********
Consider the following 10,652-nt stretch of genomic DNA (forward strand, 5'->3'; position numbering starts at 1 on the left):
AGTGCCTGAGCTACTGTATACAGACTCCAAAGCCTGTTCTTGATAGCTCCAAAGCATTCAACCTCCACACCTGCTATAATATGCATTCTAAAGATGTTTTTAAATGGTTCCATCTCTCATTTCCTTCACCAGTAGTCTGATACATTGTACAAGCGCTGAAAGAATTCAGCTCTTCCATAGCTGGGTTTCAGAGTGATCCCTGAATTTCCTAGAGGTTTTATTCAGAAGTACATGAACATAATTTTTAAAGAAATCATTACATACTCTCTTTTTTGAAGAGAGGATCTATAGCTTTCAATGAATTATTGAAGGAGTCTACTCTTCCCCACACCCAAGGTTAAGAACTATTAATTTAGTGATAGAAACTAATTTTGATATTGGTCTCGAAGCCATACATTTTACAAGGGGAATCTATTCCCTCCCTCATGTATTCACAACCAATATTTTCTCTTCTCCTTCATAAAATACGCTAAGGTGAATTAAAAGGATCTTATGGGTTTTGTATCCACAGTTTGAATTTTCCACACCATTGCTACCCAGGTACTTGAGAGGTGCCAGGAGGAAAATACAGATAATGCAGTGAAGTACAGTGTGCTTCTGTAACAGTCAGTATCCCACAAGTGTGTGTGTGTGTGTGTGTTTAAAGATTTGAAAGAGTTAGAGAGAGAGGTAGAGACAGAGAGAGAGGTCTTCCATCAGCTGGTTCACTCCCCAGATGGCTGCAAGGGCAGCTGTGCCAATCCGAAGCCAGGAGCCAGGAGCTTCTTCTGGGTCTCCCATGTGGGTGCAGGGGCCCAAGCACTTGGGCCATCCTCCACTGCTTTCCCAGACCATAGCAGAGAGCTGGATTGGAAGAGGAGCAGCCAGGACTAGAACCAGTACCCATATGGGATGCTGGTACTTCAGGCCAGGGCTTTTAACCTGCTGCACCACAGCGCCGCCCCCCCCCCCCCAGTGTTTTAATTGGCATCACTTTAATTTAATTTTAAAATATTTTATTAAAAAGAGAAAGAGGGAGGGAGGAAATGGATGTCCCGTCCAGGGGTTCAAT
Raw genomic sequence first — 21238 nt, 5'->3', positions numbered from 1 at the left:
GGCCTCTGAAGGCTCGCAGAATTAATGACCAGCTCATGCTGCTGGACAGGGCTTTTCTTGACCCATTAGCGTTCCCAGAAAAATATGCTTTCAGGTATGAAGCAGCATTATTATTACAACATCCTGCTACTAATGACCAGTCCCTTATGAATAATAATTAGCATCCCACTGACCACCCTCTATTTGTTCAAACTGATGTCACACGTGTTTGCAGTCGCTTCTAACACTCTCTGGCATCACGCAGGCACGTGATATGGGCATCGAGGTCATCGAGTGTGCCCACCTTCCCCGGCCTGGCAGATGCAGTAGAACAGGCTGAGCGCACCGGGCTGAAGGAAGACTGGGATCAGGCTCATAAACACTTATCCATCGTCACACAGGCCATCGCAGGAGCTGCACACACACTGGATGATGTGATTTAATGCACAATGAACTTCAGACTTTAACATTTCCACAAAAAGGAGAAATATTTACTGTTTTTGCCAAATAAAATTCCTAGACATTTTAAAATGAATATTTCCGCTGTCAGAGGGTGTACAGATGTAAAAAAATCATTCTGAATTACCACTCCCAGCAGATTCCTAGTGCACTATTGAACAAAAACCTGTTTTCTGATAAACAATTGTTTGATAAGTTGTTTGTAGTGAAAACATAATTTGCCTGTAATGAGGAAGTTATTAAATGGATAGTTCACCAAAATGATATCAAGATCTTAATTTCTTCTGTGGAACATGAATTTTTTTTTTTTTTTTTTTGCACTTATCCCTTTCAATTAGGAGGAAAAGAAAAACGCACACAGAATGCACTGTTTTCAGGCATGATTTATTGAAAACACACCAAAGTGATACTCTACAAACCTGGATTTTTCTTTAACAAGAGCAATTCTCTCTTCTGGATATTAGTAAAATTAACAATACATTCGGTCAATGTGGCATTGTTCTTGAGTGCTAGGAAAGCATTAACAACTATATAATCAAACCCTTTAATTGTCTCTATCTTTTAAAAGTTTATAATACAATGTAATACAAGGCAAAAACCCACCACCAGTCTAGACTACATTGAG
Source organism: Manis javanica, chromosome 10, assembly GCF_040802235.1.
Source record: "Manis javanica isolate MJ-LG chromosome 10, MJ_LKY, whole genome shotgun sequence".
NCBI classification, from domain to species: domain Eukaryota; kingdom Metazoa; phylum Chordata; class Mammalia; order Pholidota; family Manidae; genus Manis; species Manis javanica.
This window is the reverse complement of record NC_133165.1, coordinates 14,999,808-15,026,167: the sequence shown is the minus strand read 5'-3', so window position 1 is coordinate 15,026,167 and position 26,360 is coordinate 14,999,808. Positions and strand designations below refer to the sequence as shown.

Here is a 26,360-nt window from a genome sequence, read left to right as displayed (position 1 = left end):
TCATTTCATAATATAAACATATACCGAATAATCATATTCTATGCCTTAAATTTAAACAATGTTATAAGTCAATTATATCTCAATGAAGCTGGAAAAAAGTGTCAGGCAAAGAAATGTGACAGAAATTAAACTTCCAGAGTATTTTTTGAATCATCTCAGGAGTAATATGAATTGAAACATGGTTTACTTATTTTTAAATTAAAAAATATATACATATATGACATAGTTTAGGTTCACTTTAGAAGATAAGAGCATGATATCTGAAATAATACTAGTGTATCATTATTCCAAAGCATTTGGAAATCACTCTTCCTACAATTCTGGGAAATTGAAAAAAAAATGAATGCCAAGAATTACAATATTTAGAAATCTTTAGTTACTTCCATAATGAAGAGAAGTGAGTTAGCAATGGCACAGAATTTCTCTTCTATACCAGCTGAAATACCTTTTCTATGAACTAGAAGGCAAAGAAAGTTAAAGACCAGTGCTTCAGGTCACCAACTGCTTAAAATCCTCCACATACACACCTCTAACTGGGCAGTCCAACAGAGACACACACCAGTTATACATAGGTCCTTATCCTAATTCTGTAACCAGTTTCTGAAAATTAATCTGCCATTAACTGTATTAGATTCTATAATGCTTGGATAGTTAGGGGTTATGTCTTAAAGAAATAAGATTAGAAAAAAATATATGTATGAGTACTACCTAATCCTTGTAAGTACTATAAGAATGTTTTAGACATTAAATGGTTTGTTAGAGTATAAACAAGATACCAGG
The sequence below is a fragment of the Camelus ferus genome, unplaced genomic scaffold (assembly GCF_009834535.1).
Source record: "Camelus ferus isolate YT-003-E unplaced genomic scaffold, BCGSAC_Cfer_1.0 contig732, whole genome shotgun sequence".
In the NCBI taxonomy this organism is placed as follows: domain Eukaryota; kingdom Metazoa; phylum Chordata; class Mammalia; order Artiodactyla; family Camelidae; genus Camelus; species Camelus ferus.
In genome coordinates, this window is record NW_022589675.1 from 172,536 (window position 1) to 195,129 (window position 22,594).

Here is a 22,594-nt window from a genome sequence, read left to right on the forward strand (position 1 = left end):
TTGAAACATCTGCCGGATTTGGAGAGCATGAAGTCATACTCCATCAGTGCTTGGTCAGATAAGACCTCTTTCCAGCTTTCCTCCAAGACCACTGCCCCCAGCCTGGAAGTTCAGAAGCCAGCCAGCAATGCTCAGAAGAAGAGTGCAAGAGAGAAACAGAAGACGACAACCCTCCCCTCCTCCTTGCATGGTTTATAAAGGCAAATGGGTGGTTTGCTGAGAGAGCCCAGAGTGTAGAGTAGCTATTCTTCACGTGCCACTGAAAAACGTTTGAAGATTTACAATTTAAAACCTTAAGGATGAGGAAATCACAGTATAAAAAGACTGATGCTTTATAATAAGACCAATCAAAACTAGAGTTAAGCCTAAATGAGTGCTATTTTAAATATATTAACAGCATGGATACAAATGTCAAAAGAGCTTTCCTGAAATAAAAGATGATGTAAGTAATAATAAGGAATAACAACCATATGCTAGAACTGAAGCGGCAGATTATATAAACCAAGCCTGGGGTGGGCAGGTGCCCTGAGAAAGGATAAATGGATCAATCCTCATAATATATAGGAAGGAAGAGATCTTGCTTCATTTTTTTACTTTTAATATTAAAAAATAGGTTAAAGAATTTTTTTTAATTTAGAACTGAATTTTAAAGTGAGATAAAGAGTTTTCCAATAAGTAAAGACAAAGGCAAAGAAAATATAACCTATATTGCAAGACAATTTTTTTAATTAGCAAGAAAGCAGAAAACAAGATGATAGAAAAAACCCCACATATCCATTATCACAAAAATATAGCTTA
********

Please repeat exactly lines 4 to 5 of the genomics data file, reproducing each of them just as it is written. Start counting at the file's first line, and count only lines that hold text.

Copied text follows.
GGCCTCTGAAGGCTCGCAGAATTAATGACCAGCTCATGCTGCTGGACAGGGCTTTTCTTGACCCATTAGCGTTCCCAGAAAAATATGCTTTCAGGTATGAAGCAGCATTATTATTACAACATCCTGCTACTAATGACCAGTCCCTTATGAATAATAATTAGCATCCCACTGACCACCCTCTATTTGTTCAAACTGATGTCACACGTGTTTGCAGTCGCTTCTAACACTCTCTGGCATCACGCAGGCACGTGATATGGGCATCGAGGTCATCGAGTGTGCCCACCTTCCCCGGCCTGGCAGATGCAGTAGAACAGGCTGAGCGCACCGGGCTGAAGGAAGACTGGGATCAGGCTCATAAACACTTATCCATCGTCACACAGGCCATCGCAGGAGCTGCACACACACTGGATGATGTGATTTAATGCACAATGAACTTCAGACTTTAACATTTCCACAAAAAGGAGAAATATTTACTGTTTTTGCCAAATAAAATTCCTAGACATTTTAAAATGAATATTTCCGCTGTCAGAGGGTGTACAGATGTAAAAAAATCATTCTGAATTACCACTCCCAGCAGATTCCTAGTGCACTATTGAACAAAAACCTGTTTTCTGATAAACAATTGTTTGATAAGTTGTTTGTAGTGAAAACATAATTTGCCTGTAATGAGGAAGTTATTAAATGGATAGTTCACCAAAATGATATCAAGATCTTAATTTCTTCTGTGGAACATGAATTTTTTTTTTTTTTTTTTTGCACTTATCCCTTTCAATTAGGAGGAAAAGAAAAACGCACACAGAATGCACTGTTTTCAGGCATGATTTATTGAAAACACACCAAAGTGATACTCTACAAACCTGGATTTTTCTTTAACAAGAGCAATTCTCTCTTCTGGATATTAGTAAAATTAACAATACATTCGGTCAATGTGGCATTGTTCTTGAGTGCTAGGAAAGCATTAACAACTATATAATCAAACCCTTTAATTGTCTCTATCTTTTAAAAGTTTATAATACAATGTAATACAAGGCAAAAACCCACCACCAGTCTAGACTACATTGAG
Source organism: Manis javanica, chromosome 10, assembly GCF_040802235.1.